These are the men who voluntarily add the perils of underwater work to the scales already weighted against them.

100th Anniversary of Jutland – The Australians who served

Filed in: War History  –  Author: JF Dowsett

The British Grand Fleet sails. The Battle of Jutland, May 31st 1916

The British Grand Fleet sails. The Battle of Jutland, May 31st 1916

May 31st, 2016 marks 100 years since the Battle of Jutland, a naval battle fought between Britain and Germany during the First World War. It was the largest naval battle and the only full-scale clash of battleships in the war.

Over 200 ships, ranging from destroyers to battleships, and 60,000 men took part in the battle in the North Sea just off the Danish coast at the Jutland Peninsula. By the end of the day over 9,500 British and German sailors were dead and 25 ships (14 British, 11 German) were sunk with many others badly damaged.

Whilst this was the largest engagement at sea during the war it has been considered by many historians and naval officers to have been strategically inconclusive. Germany claimed a tactical victory due to the simple arithmetic of ships sunk and lives lost while Britain claimed a strategic victory, as the German High Seas Fleet never sought to challenge them again and stayed in port for the remainder of the war.

For the British, the day was marked in particular by the losses of the battlecruisers Indefatigable, Queen Mary, and Invincible, all of which were destroyed in spectacular style after German shells caused catastrophic damage to the vessels’ magazines, which subsequently exploded and sank the ships.

A little-known fact is the stories of a handful of Australian naval men who were involved that day – many of whom became casualties of the battle.

Australians at Jutland – The Sinking of the HMS Defence

HMS Defence, sunk on 31 May 1916 during the Battle of Jutland. There were no survivors.

HMS Defence, sunk on 31 May 1916 during the Battle of Jutland. There were no survivors.

While no RAN ship took part in the action this does not mean that the RAN, and Australia, was not represented at the battle. At least four members of the RAN were at the battle and another Australian serving in the Royal Navy was also present (and there may have been more). In the grim irony of war, of the five Australian’s known to have served at the Battle of Jutland; three were to lose their lives and all from the same ship.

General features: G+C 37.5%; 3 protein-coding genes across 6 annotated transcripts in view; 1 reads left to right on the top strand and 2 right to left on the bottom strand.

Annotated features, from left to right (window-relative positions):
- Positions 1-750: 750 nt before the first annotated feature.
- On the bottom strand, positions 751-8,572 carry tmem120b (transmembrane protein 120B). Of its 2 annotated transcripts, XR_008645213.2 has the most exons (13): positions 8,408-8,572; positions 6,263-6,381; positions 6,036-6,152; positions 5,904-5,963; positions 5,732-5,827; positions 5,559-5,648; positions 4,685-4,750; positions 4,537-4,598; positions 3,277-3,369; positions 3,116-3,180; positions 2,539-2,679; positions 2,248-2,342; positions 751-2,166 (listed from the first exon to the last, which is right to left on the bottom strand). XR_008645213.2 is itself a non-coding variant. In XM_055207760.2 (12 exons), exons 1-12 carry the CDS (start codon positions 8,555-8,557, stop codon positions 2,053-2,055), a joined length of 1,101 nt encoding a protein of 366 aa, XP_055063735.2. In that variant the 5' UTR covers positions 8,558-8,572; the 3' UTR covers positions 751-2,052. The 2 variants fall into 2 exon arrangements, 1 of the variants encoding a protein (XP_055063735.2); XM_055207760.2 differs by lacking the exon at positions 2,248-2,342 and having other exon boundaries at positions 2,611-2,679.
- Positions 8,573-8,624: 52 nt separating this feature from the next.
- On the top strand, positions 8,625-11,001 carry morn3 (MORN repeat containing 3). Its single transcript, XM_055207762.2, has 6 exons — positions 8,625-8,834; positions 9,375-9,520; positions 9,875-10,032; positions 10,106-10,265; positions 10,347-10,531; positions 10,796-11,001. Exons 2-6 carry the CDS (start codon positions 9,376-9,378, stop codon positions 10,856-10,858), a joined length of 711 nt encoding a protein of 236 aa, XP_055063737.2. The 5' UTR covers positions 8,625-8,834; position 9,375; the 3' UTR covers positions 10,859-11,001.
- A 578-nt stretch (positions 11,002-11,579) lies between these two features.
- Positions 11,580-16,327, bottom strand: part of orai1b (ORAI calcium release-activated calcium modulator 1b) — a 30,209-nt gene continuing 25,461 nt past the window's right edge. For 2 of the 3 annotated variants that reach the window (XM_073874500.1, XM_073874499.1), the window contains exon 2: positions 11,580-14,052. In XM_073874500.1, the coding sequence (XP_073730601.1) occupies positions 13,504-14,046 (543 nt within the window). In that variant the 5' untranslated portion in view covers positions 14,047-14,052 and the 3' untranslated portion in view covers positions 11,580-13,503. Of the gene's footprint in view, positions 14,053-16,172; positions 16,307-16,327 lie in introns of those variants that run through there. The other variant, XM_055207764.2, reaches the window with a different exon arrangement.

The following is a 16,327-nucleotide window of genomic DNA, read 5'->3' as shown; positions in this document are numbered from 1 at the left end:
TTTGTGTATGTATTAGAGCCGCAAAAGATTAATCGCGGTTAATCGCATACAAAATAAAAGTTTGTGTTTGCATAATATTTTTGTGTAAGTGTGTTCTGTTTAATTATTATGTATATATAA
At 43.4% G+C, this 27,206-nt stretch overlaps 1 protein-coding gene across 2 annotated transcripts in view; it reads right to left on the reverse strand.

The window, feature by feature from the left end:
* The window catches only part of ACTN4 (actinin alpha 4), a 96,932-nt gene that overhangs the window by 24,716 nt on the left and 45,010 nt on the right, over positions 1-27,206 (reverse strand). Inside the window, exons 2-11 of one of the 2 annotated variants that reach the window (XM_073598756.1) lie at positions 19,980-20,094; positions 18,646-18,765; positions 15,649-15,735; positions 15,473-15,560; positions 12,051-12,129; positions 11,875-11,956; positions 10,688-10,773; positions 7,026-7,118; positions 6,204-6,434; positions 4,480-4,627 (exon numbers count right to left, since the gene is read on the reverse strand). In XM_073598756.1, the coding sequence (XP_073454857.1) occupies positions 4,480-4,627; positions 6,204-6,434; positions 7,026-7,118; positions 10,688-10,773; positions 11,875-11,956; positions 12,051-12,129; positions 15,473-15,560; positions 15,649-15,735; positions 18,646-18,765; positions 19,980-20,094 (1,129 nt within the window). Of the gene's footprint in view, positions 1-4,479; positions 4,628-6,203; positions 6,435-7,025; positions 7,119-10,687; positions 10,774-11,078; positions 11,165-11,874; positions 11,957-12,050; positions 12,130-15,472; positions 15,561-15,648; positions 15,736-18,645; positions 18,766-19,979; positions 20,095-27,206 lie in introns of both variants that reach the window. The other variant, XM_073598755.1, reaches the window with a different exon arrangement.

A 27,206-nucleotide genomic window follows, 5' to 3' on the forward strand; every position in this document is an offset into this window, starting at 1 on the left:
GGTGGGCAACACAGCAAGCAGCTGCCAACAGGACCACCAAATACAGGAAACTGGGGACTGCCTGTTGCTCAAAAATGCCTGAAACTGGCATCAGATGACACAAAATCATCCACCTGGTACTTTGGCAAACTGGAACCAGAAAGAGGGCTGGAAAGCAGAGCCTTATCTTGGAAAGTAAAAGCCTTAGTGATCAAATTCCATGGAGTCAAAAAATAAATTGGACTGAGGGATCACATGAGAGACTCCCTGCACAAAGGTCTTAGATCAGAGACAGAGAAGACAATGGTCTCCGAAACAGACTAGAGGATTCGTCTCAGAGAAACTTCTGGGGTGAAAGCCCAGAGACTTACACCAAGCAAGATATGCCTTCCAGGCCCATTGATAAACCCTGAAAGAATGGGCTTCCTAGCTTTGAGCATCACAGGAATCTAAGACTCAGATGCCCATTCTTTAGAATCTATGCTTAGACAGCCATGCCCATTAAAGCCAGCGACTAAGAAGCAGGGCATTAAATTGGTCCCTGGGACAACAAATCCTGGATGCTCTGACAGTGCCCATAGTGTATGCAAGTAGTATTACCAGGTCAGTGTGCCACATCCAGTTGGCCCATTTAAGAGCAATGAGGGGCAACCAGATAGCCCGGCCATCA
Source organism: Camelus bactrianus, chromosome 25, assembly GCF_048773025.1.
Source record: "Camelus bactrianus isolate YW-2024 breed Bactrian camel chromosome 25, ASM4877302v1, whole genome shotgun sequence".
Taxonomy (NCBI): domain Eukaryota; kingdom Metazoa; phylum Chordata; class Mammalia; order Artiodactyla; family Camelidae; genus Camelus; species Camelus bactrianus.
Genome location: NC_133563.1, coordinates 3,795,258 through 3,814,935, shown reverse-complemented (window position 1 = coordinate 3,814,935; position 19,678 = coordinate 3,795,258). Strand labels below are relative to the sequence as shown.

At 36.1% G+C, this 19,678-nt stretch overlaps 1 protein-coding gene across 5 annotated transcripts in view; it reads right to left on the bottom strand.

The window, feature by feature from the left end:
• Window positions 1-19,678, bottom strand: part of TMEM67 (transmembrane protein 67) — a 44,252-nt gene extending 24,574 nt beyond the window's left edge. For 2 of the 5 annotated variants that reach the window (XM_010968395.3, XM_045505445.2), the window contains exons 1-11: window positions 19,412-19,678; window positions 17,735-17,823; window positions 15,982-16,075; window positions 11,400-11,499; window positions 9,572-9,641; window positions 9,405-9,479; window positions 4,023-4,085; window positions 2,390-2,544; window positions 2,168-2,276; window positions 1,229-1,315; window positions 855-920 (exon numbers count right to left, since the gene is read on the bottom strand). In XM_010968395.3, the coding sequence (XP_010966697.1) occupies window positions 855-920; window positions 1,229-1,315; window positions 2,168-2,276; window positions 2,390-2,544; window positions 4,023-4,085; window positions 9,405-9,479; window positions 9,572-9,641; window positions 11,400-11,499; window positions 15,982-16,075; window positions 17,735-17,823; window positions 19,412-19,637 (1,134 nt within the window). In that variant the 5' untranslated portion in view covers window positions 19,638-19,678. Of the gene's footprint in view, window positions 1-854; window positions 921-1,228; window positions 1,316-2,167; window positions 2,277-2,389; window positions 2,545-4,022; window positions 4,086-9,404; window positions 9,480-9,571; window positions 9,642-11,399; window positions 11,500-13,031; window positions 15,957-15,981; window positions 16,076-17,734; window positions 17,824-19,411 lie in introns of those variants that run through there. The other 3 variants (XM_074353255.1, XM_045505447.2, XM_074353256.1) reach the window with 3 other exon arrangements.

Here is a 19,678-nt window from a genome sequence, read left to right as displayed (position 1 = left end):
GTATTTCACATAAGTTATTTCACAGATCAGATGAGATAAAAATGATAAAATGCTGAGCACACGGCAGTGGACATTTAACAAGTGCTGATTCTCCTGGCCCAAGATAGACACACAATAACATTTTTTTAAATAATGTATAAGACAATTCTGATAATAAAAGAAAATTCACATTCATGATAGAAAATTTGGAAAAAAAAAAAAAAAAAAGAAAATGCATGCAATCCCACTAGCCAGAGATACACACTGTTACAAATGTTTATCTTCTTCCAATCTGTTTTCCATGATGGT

Chaplain Patrick Gibbons was a Roman Catholic Chaplain serving in HMAS Australia and following the collision he was loaned to the old battle cruiser HMS Indomitable which was part of the 3rd Battle Cruiser Squadron attached to the main Battleship Squadrons. Indomitable survived the battle with no damage or casualties but Gibbons later ministered to the dying and wounded Catholic sailors from the fleet.  Gibbons had joined Australia in 1913 and, apart from his brief sojourn in Indomitable, served in the Australian battle cruiser until 1920 when he resigned from the RAN.

Another Australian officer on loan to the Royal Navy was Gunner (Warrant Officer) John Henry Gill who served in the Battleship HMS Benbow which was the flagship of the 4th Battleship Squadron under the command of Vice Admiral Sir Doveton Sturdee (who had destroyed the German East Asia Squadron at the Battle of the Falklands in 1914).  Benbow fired about 100 rounds during the battle with little or no effect and escaped without damage or casualties.

HMS Warrior. She was heavily damaged during the Battle of Jutland in 1916, after which she withdrew and was later abandoned and sank in a rising sea.

HMS Warrior. She was heavily damaged during the Battle of Jutland in 1916, after which she withdrew and was later abandoned and sank in a rising sea.